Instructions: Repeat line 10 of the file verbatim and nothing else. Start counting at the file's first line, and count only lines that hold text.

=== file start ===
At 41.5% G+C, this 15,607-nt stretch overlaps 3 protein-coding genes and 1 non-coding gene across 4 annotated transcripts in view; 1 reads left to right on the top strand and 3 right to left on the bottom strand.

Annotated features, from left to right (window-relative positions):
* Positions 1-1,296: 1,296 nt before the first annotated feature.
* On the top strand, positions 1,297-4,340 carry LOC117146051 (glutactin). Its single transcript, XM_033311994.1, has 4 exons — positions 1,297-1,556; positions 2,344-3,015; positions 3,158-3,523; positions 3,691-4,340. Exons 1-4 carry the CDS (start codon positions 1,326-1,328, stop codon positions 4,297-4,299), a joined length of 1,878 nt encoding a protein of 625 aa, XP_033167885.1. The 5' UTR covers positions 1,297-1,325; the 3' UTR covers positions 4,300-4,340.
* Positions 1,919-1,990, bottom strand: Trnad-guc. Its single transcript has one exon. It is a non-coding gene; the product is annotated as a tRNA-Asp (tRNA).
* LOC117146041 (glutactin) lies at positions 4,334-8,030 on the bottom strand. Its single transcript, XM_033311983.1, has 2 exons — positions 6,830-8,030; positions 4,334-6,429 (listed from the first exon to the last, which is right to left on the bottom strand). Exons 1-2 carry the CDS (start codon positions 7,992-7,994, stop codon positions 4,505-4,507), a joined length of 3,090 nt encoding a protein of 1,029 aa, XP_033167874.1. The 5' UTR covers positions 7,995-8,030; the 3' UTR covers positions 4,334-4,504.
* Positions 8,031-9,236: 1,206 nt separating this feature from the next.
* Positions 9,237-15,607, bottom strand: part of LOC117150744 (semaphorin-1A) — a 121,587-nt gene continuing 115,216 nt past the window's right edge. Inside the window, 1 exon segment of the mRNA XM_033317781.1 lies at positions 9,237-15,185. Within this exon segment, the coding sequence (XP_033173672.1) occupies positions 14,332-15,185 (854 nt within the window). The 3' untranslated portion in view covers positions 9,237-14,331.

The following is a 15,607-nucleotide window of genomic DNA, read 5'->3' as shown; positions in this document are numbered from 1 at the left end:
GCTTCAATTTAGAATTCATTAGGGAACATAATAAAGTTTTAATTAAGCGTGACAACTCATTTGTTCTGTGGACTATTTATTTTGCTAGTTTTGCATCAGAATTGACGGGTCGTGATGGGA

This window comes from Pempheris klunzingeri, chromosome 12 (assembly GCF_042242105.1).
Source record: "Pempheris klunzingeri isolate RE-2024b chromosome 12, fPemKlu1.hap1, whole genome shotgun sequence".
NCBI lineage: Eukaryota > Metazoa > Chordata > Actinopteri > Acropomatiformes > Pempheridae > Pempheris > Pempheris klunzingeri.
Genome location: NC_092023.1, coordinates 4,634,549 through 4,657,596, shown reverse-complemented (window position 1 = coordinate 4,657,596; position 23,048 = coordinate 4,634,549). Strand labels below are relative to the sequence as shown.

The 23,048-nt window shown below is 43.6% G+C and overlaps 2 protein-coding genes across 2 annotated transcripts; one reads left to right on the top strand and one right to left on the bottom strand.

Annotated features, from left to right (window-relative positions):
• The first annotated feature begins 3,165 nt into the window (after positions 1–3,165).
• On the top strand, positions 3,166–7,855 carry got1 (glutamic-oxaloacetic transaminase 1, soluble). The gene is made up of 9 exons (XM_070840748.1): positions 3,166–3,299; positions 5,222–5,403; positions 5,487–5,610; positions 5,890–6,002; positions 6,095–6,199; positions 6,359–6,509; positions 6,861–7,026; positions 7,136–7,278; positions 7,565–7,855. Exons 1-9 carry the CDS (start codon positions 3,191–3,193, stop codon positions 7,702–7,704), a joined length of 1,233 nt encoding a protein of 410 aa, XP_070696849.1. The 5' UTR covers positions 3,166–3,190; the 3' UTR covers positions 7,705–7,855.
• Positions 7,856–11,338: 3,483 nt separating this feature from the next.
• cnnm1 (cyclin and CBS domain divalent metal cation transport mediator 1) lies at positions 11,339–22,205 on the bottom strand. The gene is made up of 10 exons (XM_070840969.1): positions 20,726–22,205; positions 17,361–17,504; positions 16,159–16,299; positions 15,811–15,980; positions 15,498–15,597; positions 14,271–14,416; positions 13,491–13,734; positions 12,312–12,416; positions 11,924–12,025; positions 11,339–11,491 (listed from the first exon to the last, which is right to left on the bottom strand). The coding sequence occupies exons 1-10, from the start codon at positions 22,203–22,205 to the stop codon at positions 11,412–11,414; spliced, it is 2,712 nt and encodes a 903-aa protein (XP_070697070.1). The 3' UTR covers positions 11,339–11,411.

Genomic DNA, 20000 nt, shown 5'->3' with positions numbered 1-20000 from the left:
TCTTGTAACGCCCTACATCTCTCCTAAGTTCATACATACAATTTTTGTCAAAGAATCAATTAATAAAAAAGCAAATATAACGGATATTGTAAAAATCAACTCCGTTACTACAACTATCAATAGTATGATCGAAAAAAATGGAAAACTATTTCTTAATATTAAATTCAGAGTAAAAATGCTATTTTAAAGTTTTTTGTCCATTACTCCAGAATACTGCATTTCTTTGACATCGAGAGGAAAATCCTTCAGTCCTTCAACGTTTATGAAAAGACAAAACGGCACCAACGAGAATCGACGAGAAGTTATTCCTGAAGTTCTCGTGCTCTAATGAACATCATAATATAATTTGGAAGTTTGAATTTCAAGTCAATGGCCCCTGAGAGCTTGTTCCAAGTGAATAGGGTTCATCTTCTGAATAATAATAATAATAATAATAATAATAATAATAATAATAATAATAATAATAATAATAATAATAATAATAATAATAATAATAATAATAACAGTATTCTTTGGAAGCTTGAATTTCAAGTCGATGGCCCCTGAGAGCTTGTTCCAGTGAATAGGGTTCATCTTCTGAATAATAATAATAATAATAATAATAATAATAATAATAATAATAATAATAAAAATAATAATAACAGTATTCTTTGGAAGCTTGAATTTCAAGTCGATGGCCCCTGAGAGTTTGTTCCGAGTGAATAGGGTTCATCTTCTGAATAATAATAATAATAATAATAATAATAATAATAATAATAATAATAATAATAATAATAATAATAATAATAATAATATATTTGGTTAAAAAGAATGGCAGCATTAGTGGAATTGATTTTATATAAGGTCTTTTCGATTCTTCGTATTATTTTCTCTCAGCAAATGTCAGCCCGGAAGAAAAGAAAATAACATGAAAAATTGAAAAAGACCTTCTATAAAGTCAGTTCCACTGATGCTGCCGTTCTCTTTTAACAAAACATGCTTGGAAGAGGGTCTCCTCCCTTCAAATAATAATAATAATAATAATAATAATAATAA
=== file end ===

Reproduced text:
GCTTCAATTTAGAATTCATTAGGGAACATAATAAAGTTTTAATTAAGCGTGACAACTCATTTGTTCTGTGGACTATTTATTTTGCTAGTTTTGCATCAGAATTGACGGGTCGTGATGGGA